- Distance: 550km including a 60km detour
- Dep: 9am
- Arr: 4pm
- Temp: 16°C to 30°C
This morning had a sense of calm to it despite having only 5 hours of sleep. I stayed up a bit later than usual with the plan to sleep in, though I should know by now that my circadian rhythm has now reinvented itself to be a morning person. These are words I never thought would come out of my mouth. I guess passions give people a reason to wake up, and this was a prime example.
The sun came up while the first drops of caffeine hit my bloodstream. The plan was to stroll through the 490km to Albany and enjoy the scenery, slow and relaxed. What a short distance compared to the Nullarbor. "The hard part is over", says half my brain.
Thanks to what we now know as Murphy's Law, some higher force decided it was not yet time for me to rest. "Joke's on you!" it says.
Come to think of it, I did notice a sign saying there would be a detour going to Albany, and someone told me about it in passing yesterday, but I could not even begin the picture the actual process of a detour under any circumstances.
A detour in Melbourne means 15 minutes of inconvenience through some side streets. The ones where there's always a random cat on the footpath staring you down, and an elderly civilian planting herbs. Those are the detours I was familiar with.
The Brown Pants Detour.
It all started with a closed road and a couple of yellow traffic signs pointing to a wide dirt road. This meant going from clean, beautiful asphalt to some pebbly red road suitable for farm vehicles. No worries. I made the next 10km detour on packed dirt with no dramas, and happily continued on my way to the next fuel stop. Whoo hoo, asphalt again!
At the next petrol station, a caravan couple stopped to ask how I did in the last leg. I said it was fine, just a bit exhausting trying to keep my awkwardly heavy load balanced on my smooth sport tyres. The man said that there would be more of it, because they just came from the direction I was going. With that in mind, I went 10km into the next leg to find another detour. For some reason, the detour pointed opposite to the direction of Albany (my destination) so I pulled a U-turn and started following a Dutch couple in a 4WD. They were going in the general direction of Albany and didn't trust the detour signs. So began a saga I would never forget.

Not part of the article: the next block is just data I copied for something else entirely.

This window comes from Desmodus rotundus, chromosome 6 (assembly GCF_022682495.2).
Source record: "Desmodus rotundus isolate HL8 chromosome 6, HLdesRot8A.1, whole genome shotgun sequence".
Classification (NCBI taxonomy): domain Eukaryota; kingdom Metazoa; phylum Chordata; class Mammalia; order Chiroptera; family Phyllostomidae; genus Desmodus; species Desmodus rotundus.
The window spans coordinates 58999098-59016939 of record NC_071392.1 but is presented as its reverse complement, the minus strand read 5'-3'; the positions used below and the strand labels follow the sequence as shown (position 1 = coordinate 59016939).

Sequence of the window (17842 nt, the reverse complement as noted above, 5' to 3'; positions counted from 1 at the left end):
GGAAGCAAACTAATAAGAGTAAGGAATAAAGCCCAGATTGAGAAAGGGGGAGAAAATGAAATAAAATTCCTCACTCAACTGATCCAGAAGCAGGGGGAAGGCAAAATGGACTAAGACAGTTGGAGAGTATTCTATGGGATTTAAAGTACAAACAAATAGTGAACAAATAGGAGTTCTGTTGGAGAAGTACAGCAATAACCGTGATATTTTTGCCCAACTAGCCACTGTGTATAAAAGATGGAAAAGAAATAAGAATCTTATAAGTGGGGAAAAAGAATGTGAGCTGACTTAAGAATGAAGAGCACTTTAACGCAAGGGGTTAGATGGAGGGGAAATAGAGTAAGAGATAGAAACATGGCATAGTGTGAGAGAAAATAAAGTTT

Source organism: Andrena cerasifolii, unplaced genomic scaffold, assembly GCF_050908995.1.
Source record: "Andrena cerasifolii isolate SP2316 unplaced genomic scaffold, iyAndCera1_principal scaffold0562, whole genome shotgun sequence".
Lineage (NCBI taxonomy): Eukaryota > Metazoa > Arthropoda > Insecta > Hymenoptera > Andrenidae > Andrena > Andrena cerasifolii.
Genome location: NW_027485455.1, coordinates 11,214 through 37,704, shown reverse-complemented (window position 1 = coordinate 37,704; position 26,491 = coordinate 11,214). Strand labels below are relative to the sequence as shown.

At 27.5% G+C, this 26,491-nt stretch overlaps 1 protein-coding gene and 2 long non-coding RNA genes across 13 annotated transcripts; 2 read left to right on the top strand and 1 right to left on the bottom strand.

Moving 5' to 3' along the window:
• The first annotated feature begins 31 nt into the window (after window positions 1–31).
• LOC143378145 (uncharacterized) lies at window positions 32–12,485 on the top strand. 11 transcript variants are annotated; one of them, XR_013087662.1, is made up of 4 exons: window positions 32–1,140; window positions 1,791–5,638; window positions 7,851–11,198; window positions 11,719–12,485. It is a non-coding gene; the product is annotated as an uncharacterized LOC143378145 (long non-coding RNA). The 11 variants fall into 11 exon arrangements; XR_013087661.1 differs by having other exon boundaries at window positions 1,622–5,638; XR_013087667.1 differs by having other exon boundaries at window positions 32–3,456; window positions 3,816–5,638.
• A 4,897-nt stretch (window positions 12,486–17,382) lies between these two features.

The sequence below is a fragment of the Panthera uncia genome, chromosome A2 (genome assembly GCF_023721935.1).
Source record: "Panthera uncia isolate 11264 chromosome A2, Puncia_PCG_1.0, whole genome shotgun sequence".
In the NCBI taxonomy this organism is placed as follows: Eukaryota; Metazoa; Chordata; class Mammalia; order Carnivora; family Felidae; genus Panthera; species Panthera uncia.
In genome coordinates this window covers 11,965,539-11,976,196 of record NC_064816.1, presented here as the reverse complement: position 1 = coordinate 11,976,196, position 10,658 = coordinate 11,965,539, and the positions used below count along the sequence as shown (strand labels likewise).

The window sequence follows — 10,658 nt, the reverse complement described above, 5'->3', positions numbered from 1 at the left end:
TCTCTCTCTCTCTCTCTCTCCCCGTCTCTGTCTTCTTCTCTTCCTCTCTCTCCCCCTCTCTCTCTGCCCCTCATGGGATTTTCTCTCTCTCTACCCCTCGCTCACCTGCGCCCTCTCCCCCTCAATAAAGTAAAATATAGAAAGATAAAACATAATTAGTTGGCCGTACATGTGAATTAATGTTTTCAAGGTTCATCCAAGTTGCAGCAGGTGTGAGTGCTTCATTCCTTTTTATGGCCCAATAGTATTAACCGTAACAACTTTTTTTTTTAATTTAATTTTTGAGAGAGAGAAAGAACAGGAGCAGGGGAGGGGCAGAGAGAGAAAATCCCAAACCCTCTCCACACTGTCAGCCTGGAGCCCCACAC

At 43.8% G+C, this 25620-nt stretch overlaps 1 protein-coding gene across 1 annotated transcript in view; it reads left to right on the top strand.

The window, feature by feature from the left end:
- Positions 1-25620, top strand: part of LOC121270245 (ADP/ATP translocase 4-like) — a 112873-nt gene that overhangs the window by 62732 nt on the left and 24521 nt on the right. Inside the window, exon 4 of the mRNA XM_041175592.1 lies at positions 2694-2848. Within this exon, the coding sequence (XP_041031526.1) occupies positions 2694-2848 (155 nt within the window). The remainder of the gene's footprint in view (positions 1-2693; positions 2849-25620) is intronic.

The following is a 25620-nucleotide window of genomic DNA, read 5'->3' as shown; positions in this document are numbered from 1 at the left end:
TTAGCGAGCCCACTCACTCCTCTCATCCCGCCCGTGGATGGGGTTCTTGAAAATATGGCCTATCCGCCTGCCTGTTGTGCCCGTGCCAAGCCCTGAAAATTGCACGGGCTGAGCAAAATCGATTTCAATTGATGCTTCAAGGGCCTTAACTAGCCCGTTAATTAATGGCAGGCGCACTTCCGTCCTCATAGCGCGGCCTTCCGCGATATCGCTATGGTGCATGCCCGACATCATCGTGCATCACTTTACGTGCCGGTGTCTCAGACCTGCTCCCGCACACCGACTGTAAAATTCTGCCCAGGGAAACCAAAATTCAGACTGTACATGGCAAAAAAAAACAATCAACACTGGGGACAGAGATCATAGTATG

This detour was about double the length of the suggested detour, though it would end up closer to the final destination. Measuring it later, it turned out to be 60km. Now, this doesn't seem like very long at all considering I had come from Melbourne. But these 60km would end up being the most frightening experience of my motorcycle life.
The tiny little white sign "4WD ONLY" should have warned me - but there was no point in my life where I had ever gone on a 4WD track, nor have I ever been inside a 4WD vehicle period. Having driven ATVs before, I had an inkling of what might come and promptly chose to ignore it.
The further I went with this bastardised version of an adventure bike, the closer I got to my soul leaving my body. I'm not religious by any stretch of the imagination - but I felt like the voice of God was telling me "turn back, turn back" - a message I also promptly ignored because it started misting down with a bit of rain and I was determined to get to Albany.
The dried mud was hardened into ruts that criss-crossed over and over again, and the whole track that was covered in golf ball sized rocks and coarse sand - the worst possible ingredients for a sport bike wearing track tyres.
Sheba's shoes were meant for a smooth circuit, not off-roading experiences. The first 5km was fine, but shit got real... fast. The stones got bigger and the dirt got looser. I didn't stop - I could not stop. If I stopped, I surely would have tossed myself off and Sheba would have ended up in one of the ditches.
The Brown Pants Middle.
Before I knew it, I was going through floodways and hard ridges while Sheba became a bucking bronco. The backend so badly wanted to kick me off for putting her through this. I have never seen my front forks compress and decompress so rapidly because I was hitting all of these ditches at a right angle.